Fix it: You may have heard that bunions require surgery, but it's still not clear how well these procedures work and is thus usually a last resort after you've tried other treatments and methods to relieve your pain, according to the University of Michigan Health.
To prevent bunions from getting worse, it's best to wear comfortable shoes with adequate arch support, wide toe boxes and to avoid pointy-toed shoes, Dr. Cornell says. You can also wear a bunion corrector to help keep your toe in alignment.
Bunion correctors can also help protect the protruding bone from rubbing against your shoe and forming blisters or calluses, per the University of Michigan Health.
Hammertoe occurs when the toe (often the second one) moves up and out of position, Dr. Cornell says.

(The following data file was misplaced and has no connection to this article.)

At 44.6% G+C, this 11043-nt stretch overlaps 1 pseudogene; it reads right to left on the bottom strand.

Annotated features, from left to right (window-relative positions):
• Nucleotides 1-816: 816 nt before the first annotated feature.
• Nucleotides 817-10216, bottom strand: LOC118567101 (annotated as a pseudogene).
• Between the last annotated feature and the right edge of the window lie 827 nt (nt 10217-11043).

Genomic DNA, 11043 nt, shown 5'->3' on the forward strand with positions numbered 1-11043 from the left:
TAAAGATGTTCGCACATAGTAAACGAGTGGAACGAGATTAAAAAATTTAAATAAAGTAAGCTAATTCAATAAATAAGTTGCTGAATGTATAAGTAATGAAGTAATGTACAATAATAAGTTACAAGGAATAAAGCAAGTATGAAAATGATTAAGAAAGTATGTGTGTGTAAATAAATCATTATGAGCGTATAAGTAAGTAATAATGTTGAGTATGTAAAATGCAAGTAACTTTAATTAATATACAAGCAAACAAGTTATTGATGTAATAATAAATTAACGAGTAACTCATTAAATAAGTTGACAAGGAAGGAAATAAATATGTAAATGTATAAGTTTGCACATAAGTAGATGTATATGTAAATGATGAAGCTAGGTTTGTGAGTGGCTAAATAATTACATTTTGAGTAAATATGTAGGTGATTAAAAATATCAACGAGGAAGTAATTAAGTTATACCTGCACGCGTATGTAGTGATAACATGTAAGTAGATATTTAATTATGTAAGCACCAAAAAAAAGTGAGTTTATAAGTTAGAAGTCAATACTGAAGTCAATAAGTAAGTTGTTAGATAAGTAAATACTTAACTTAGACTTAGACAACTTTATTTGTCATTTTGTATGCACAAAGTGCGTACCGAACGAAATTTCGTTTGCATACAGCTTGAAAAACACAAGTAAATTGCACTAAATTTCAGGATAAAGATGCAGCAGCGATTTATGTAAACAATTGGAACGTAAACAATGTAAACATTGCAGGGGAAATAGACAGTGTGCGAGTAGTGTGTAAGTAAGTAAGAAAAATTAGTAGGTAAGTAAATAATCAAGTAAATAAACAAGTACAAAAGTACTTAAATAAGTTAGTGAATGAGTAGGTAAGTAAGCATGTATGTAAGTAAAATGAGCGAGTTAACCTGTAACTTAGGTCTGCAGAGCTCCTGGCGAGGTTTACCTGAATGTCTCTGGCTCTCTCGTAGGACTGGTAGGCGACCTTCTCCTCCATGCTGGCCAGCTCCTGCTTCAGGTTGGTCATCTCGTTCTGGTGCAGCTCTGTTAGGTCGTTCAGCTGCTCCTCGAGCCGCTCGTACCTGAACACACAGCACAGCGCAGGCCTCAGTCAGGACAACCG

"Sometimes pressure from a bunion could cause hammertoe, but it's more often caused by wearing shoes that are too narrow or don't fit well," he says. "Wearing high heels can aggravate this condition by pushing the toes into the shoe."
People with hammertoe also often develop calluses due to the bent toe rubbing against the shoe, which can aggravate the pain, he says.
Fix it: Choose your footwear wisely. The best shoes for hammertoe have a deeper and wider toe box, Dr. Cornell says. Certain exercises — like picking up marbles with your toes — may help strengthen the area to relieve pain, according to the Mayo Clinic.
Still, in severe cases, surgery may be necessary.
7. Morton's Neuroma
A neuroma is a benign growth of nerve tissue, usually around the third and fourth toes, according to the American Podiatric Medical Association (APMA).
It's sometimes called a pinched nerve or nerve tumor, and can create a burning sensation, tingling or numbness between the toes while walking, Dr. Cornell says. This condition is more common in people assigned female at birth than people assigned male at birth.